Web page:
Do green screen cleaners actually work? This article compares them to conventional cleaning products and describes how to use them effectively.
You can decrease your eco-footprint even more with a special reclaiming process. For many years, the screen-printing world had asked for a product that could remove ink and emulsions in one step. Almost five years ago, the manufacturing world met that request. Interestingly enough, the chemistry used relies heavily on the same one used in current, environmentally friendly emulsion removers. The process works by placing your screen in a tank and soaking the screen for a short period of time. Then you use a low-pressure power washer to clean the screen out, thus combining two steps into one step.
The tank traps and contains most of the emulsions and inks, keeping them from entering the water-discharge system. After reclaiming many screens, when it comes time to empty the tank and start with a fresh batch of reclaimer, shops use a filter system to remove much of the trapped emulsion and ink, further reducing their eco-footprint.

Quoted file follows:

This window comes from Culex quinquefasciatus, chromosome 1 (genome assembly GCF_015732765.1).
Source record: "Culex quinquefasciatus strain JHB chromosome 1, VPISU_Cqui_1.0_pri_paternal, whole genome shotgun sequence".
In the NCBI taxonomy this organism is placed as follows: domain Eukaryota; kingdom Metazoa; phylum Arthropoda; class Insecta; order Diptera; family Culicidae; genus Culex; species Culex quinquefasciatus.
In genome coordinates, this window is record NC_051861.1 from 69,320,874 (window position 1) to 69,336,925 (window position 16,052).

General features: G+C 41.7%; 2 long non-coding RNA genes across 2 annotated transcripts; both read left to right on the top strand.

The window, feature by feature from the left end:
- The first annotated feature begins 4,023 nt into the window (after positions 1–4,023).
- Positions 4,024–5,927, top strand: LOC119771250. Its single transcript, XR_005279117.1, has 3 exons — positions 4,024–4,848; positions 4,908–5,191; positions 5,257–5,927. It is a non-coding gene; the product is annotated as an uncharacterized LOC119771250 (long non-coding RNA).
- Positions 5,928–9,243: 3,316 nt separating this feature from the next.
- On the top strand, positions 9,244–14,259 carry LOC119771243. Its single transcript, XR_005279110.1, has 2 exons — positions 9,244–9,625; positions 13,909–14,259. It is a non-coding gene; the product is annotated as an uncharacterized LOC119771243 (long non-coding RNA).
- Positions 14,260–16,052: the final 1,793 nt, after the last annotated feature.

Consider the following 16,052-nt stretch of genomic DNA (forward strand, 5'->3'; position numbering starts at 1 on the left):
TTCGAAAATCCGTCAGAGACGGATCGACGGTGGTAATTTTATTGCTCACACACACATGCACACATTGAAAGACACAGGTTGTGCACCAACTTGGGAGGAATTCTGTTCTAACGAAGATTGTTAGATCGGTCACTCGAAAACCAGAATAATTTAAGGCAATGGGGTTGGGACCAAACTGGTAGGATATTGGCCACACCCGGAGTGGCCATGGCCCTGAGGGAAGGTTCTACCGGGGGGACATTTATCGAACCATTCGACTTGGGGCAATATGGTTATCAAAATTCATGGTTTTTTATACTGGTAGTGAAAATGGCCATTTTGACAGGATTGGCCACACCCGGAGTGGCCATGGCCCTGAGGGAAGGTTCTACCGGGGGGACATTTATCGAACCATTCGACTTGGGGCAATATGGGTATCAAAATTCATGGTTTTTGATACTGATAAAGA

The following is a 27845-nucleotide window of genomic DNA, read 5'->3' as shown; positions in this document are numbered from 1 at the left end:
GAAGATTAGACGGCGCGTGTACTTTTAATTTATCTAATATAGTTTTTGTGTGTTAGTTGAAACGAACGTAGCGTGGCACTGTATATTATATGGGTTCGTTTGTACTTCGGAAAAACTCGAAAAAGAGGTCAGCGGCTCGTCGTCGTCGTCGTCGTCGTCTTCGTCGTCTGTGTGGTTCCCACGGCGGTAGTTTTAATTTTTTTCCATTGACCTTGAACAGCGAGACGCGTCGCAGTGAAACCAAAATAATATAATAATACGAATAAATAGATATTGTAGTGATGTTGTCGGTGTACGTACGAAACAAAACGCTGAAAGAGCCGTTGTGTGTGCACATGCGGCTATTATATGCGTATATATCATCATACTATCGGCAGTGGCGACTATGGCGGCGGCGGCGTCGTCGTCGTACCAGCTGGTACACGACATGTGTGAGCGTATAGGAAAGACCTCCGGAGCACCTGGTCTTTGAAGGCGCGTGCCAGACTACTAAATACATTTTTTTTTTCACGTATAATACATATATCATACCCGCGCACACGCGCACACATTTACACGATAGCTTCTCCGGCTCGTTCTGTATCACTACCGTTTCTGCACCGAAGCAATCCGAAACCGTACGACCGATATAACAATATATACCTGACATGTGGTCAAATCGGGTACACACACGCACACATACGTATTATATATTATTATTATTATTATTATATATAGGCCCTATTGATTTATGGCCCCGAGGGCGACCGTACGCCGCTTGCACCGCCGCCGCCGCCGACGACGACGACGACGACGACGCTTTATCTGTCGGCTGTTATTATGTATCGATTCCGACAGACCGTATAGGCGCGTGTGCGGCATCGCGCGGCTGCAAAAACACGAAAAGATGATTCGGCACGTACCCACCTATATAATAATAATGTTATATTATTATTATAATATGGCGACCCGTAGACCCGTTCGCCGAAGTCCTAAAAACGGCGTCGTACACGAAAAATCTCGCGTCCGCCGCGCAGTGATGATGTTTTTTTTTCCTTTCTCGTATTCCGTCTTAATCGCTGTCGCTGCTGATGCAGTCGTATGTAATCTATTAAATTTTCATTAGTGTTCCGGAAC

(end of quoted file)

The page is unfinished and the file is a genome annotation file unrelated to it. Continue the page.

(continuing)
Something to remember when using these systems is that they do not degrade the ink from the screen; they only soften the ink. Any type of chemistry that degrades ink can also remove the adhesives from around the frame edge. It’s not fun to pull the screen out of the tank and find the mesh floating away from the frame. These systems simply use emulsion-removing chemistry with blends of degreasers. The emulsion remover does its job, and the degreasers loosen the ink, enabling it to fall off of the screen or be easily blown out of the screen.
Round 3: Haze and ghost removers
It’s unbelievable how many screen printers never remove the ghost/haze from their screens when reclaiming. It’s such an important step that takes very little time, makes your screens last years longer, and keeps you from having pinholes and other problems down the road. You will seldom stain a high-quality mesh. Rather, a haze image is ink that is trapped in the knuckles of the mesh, creating a light visual image of the artwork that was printed.
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